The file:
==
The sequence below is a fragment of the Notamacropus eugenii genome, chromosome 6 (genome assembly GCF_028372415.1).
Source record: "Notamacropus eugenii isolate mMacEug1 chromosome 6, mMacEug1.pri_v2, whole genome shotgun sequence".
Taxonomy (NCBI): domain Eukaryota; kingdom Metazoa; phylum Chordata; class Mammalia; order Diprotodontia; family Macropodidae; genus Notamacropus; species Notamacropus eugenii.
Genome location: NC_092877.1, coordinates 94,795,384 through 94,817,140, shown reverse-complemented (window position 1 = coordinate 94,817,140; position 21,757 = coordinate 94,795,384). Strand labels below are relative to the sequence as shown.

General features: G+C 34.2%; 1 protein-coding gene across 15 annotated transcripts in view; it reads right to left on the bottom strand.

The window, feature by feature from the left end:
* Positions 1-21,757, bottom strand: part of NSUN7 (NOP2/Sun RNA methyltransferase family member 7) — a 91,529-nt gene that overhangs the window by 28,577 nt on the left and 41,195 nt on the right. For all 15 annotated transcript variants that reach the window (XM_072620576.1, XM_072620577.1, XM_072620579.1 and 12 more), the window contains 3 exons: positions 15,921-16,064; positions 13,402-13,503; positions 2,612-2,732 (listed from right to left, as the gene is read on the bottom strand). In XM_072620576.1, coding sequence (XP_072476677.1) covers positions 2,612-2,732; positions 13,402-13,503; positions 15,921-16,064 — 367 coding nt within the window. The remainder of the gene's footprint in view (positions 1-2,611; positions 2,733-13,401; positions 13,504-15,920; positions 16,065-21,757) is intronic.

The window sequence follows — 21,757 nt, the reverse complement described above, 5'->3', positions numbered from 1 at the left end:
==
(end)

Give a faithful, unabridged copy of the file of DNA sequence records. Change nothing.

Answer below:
The sequence below is a fragment of the Notamacropus eugenii genome, chromosome 6 (genome assembly GCF_028372415.1).
Source record: "Notamacropus eugenii isolate mMacEug1 chromosome 6, mMacEug1.pri_v2, whole genome shotgun sequence".
Taxonomy (NCBI): domain Eukaryota; kingdom Metazoa; phylum Chordata; class Mammalia; order Diprotodontia; family Macropodidae; genus Notamacropus; species Notamacropus eugenii.
Genome location: NC_092877.1, coordinates 94,795,384 through 94,817,140, shown reverse-complemented (window position 1 = coordinate 94,817,140; position 21,757 = coordinate 94,795,384). Strand labels below are relative to the sequence as shown.

General features: G+C 34.2%; 1 protein-coding gene across 15 annotated transcripts in view; it reads right to left on the bottom strand.

The window, feature by feature from the left end:
* Positions 1-21,757, bottom strand: part of NSUN7 (NOP2/Sun RNA methyltransferase family member 7) — a 91,529-nt gene that overhangs the window by 28,577 nt on the left and 41,195 nt on the right. For all 15 annotated transcript variants that reach the window (XM_072620576.1, XM_072620577.1, XM_072620579.1 and 12 more), the window contains 3 exons: positions 15,921-16,064; positions 13,402-13,503; positions 2,612-2,732 (listed from right to left, as the gene is read on the bottom strand). In XM_072620576.1, coding sequence (XP_072476677.1) covers positions 2,612-2,732; positions 13,402-13,503; positions 15,921-16,064 — 367 coding nt within the window. The remainder of the gene's footprint in view (positions 1-2,611; positions 2,733-13,401; positions 13,504-15,920; positions 16,065-21,757) is intronic.

The window sequence follows — 21,757 nt, the reverse complement described above, 5'->3', positions numbered from 1 at the left end: